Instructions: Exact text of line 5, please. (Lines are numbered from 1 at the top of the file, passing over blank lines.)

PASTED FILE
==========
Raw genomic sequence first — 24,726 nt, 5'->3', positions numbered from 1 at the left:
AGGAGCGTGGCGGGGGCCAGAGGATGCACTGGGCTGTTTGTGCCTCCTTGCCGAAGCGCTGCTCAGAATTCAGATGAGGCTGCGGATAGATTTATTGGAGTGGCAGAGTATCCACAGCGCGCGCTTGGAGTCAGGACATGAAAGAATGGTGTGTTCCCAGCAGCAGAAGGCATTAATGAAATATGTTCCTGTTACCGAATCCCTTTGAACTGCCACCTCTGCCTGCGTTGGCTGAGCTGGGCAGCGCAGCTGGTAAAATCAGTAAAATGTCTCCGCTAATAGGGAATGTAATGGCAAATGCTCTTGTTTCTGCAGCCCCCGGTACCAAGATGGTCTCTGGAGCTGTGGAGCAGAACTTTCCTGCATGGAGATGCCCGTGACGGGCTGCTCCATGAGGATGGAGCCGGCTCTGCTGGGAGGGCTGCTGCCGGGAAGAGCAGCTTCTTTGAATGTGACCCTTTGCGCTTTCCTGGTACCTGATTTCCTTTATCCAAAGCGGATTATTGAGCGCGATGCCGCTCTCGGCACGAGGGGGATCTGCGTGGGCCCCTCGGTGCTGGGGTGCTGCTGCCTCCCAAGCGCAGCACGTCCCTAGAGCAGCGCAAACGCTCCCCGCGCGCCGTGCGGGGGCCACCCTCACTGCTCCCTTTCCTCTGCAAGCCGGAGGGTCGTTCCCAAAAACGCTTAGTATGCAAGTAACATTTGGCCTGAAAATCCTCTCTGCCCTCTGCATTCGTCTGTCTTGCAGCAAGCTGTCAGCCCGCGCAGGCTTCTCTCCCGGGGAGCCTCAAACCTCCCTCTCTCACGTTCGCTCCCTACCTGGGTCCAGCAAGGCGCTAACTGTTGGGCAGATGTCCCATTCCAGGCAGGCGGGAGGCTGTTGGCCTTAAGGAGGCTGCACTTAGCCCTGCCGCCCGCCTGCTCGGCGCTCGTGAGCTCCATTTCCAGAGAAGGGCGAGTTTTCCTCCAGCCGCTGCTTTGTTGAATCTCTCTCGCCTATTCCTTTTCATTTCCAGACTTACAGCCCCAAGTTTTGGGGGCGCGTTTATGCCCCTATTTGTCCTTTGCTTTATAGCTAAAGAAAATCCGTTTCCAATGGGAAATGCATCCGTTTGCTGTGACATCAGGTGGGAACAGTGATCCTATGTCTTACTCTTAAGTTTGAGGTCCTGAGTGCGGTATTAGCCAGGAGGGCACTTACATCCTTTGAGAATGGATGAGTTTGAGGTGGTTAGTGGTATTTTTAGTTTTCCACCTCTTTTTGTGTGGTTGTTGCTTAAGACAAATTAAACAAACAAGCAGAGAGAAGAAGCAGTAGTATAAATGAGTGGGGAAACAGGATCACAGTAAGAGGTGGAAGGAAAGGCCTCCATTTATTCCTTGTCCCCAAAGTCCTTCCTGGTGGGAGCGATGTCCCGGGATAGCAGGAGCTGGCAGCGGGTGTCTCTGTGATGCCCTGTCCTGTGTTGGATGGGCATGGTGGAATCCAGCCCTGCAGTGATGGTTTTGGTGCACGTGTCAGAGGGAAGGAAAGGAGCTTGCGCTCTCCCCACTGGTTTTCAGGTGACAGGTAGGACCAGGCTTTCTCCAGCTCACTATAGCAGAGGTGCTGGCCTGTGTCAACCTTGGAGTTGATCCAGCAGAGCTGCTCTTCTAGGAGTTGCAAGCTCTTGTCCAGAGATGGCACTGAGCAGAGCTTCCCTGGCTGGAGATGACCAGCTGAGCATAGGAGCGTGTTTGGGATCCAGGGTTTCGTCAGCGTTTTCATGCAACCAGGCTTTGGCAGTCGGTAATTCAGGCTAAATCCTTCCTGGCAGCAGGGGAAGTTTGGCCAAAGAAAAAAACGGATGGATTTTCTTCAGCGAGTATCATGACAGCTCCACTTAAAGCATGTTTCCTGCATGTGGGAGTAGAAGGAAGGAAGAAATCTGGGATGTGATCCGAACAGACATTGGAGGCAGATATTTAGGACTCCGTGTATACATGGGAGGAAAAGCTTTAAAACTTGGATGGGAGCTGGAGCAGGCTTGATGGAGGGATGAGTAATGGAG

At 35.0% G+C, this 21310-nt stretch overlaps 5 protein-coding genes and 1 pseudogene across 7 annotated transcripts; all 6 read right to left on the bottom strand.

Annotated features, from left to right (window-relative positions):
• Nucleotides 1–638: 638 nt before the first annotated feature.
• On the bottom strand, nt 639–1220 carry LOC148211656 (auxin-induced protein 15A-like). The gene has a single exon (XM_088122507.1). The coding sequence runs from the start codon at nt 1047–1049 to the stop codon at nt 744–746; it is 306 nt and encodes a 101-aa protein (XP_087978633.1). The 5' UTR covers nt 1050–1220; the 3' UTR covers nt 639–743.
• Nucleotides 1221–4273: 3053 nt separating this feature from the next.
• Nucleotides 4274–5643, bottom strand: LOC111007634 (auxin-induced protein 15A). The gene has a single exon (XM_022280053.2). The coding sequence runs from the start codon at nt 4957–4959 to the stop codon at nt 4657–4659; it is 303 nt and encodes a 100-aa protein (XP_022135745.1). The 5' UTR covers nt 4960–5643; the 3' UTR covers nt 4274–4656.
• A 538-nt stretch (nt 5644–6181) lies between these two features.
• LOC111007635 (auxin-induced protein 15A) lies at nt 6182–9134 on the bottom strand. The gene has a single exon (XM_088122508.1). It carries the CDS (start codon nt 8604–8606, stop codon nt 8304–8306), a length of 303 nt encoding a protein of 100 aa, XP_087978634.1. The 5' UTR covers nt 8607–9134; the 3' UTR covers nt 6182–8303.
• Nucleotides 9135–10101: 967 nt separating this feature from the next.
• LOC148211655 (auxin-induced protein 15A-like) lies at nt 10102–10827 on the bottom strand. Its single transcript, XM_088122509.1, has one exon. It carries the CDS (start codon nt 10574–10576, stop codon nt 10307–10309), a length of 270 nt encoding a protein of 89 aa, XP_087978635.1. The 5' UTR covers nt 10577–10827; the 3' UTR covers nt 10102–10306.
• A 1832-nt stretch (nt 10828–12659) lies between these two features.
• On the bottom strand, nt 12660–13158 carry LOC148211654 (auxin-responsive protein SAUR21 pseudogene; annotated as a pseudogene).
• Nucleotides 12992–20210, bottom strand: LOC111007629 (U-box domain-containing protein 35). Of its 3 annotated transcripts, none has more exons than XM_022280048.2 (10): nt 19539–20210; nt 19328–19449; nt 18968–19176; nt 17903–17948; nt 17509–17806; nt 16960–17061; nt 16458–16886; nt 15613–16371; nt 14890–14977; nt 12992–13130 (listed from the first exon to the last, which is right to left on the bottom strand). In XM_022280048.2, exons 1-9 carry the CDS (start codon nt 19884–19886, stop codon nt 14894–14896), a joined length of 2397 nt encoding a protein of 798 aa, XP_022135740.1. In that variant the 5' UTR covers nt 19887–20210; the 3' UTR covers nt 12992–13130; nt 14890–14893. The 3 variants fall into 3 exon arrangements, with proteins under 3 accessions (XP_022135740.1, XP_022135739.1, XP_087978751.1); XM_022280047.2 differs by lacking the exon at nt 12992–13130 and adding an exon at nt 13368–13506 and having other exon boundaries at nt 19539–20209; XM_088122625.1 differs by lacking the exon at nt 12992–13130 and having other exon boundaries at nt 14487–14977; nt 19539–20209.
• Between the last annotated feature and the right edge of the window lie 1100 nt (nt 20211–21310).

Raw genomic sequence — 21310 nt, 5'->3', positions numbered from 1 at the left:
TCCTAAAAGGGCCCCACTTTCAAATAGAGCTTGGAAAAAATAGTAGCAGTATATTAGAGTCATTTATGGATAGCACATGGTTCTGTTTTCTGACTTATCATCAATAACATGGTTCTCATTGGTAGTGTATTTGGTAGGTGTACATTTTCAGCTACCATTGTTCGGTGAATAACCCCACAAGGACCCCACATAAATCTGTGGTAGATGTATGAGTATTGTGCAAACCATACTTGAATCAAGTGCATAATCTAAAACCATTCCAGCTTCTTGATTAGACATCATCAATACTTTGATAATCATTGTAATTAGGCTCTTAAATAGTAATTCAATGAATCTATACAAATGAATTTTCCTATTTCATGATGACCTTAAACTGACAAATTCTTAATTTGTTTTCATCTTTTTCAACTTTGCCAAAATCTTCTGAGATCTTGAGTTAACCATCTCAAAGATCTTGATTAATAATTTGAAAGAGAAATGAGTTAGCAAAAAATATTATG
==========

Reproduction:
• Nucleotides 1–638: 638 nt before the first annotated feature.